Americanah – Symbols and Motifs

Chimamanda Ngozi Adichie

Americanah

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Americanah – Symbols and Motifs

Hair

Hair, particularly Ifemelu’s hair, is used frequently in the novel to comment on her adaptation and/or defiance of American cultural norms. Ifemelu’s hair, whether braided, relaxed, or natural, represents her state of assimilation in America, or her attempts to pushback against it. The novel begins in a Trenton hair salon—though Ifemelu lives in Princeton, New Jersey, she must travel to another city to have her hair braided. She has been wearing her hair in a small, natural Afro, but is about to return to Nigeria, and therefore must have braids, as is customary there.

Though Ifemelu understands that “the few black locals she had seen were so light-skinned and lank-haired” (3) that a braiding salon would not be necessary, the fact she has to travel for this service nonetheless annoys her. The braiding salon itself is a pan-African enterprise, with female employees and customers from Nigeria, Ghana, the Caribbean, and more. The salon functions more like Africa than America, with Nigerian movies playing on TV, and Ifemelu haggles with the shop owner, something that is not a part of American culture. In the salon, Ifemelu is better understood than in Princeton. When she complains of the heat, she knows the women around her will not say, “‘You’re hot? But you’re from Africa!’” (13). Ifemelu feels hostile towards Kelsey, a white woman who visits the salon for Bo Derek style cornrows. Kelsey, who is full of “the nationalism of liberal Americans” (232) has invaded one of the few spaces in which Ifemelu feels she belongs, and her ignorance about black hair grates.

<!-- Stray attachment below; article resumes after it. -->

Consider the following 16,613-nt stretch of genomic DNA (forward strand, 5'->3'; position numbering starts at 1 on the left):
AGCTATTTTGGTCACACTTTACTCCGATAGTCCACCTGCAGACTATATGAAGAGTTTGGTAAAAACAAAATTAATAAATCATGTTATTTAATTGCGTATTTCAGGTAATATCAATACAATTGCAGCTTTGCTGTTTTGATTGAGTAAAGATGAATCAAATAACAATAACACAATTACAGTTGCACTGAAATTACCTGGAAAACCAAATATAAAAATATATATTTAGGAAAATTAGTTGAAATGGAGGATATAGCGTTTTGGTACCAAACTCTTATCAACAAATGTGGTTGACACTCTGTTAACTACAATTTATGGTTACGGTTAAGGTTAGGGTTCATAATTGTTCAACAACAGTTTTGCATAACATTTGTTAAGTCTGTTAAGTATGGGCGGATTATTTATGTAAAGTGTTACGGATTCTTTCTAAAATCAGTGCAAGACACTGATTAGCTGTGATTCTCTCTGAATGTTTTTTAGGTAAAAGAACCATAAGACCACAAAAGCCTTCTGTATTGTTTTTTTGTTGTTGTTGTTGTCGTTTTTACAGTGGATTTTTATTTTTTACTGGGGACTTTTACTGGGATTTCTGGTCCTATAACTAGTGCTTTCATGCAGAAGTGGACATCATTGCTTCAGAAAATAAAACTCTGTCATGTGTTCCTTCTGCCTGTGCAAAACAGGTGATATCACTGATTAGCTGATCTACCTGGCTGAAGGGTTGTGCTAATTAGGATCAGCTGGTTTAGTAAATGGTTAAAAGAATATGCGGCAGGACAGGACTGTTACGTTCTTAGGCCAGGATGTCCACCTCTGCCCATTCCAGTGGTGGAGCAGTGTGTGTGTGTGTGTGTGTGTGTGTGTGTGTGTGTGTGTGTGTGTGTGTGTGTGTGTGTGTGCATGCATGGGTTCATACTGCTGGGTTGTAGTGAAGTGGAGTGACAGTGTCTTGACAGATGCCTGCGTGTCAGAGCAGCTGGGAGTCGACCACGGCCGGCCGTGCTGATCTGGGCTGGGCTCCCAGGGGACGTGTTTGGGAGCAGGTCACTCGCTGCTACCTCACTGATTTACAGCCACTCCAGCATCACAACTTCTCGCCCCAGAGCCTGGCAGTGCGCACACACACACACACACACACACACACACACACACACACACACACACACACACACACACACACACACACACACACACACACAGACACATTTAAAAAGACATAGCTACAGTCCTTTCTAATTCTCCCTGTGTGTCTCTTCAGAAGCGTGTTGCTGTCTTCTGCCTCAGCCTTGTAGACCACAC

At the height of Ifemelu’s attempt to assimilate into American life, she hunts for a professional job after graduating university. Early on, Ifemelu is told by Aunty Uju that “‘If you have braids, they will think you are unprofessional’” (146). Though Ifemelu has worn braids her whole life, she acquiesces to America standards and gets her hair straightened using chemicals and heat tools. Her hair stylist declares that Ifemelu now has “‘white girl swag’” (251), though the chemicals burn Ifemelu’s scalp and cause her hair to thin and…

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